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Why can't the jit inline the generated code?



Static dispatch vs. dynamic dispatch.

Assuming the functions and types are known in advance, no virtuals etc: given something like `Main` calling `DoSomething` calling `GetPropertyValue` which is

    public int GetPropertyValue(MyObject myObject) { return myObject.PropertyValue; }
When RyuJit compiles your application, it can see these methods and how they're called. `PropertyValue` can be inlined into a field access, `GetPropertyValue` can be inlined into `DoSomething` which in turn can be inlined into `Main`.

When you do something like the article:

    Func<TestClass, string> getDelegate = 
        (Func<TestClass, string>)Delegate.CreateDelegate(
                 typeof(Func<TestClass, string>), 
                 property.GetGetMethod(nonPublic: true));
    
    [Benchmark]
    public string GetViaDelegate()
    {
        return getDelegate(testClass);
    }
RyuJit can't see that `getDelegate` is the equivalent of `return myObject.PropertyValue`. It's a reference to some function. RyuJit has to compile calling an arbitrary method vs. calling `GetPropertyValue`.


Yes, I understand that. I've worked on JITs and fancier compilers in the (long) past, and I'm aware of inlining and devirtualization.

My question is what is special about the code that is written into memory by code generation that distinguishes it by code written into memory at program startup. I can't think of anything off the top of my head that would make inlining dynamically generated code impossible, short of possibly not wanting to toss away already jitted code


FWIW, the pre-RyuJIT .NET runtime was definitely capable of inlining and devirtualization. I've seen it do the optimization for IDisposable.Dispose calls, off the top of my head. I would expect RyuJIT is capable of doing this in more places.

I don't know if they've ever implemented this for delegates, though.


It was actually capable of inlining to the point where it could do some tricks that you'd normally expect only from C++. For example, if you use generics and structs rather than delegates to implement higher-order functions, like so:

    class Program {
        interface IFunc<T1, T2, TResult> {
            TResult Invoke(T1 x1, T2 x2);
        }

        struct AddInt32 : IFunc<int, int, int> {
            public int Invoke(int x, int y) {
                return x + y;
            }
        }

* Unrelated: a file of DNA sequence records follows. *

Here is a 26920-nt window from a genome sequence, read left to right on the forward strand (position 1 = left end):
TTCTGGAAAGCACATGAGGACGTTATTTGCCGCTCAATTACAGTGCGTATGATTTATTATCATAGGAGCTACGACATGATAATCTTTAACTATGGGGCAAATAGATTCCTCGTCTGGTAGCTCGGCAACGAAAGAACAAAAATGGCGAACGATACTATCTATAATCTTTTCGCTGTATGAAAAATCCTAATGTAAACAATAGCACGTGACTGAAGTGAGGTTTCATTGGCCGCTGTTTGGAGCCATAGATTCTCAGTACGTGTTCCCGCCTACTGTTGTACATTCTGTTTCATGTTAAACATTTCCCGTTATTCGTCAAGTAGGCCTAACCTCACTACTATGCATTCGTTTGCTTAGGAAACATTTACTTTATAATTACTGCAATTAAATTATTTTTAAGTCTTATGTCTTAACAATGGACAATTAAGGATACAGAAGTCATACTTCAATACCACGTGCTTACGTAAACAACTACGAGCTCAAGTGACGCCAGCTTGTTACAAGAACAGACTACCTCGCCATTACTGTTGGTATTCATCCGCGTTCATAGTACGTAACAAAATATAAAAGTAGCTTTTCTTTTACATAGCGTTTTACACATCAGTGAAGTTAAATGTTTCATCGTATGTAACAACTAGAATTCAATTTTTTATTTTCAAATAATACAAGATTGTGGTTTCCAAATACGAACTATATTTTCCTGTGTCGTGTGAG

static T FoldLeft<T, F>(T[] xs, F f) where F : IFunc<T, T, T> {
            var res = xs[0];
            for (int i = 1; i < xs.Length; ++i) {
                res = f.Invoke(res, xs[i]);
            }
            return res;
        }

        static void Main() {
            Console.ReadKey();
            int[] xs = { 1, 2, 3, 5, 8 };
            int res = FoldLeft(xs, new AddInt32());
            Console.WriteLine(res);
        }
    }
I compiled and ran it with 3.5 SP1 x86 (the old 64-bit JIT wasn't good, and won't inline in this case). It didn't inline FoldLeft, but it did inline AddInt32 into the loop - this is from VS debugger disassembly:

            for (int i = 1; i < xs.Length; ++i) {
    017B0106  mov         edx,1  
    017B010B  mov         edi,dword ptr [ecx+4]  
    017B010E  cmp         edi,1  
    017B0111  jle         017B011E  
                res = f.Invoke(res, xs[i]);
    017B0113  mov         eax,dword ptr [ecx+edx*4+8]  
    017B0117  add         esi,eax  
            for (int i = 1; i < xs.Length; ++i) {
    017B0119  inc         edx  
    017B011A  cmp         edi,edx  
    017B011C  jg          017B0113  
            }


Generic code working with reference types can be shared, but passing structs for generic parameters forces JIT compiler to generate separate instances of generic methods or classes for each combination of structs. From there inlining becomes trivial. But yes, being able to pull stuff like this is one of the cooler parts of .NET.


Yeah my wording is a bit loose. There's a lot of clever stuff that RyuJit etc. do for performance. I believe the JVM has even more clever stuff although I haven't dedicated much time to learning what it does better or differently.




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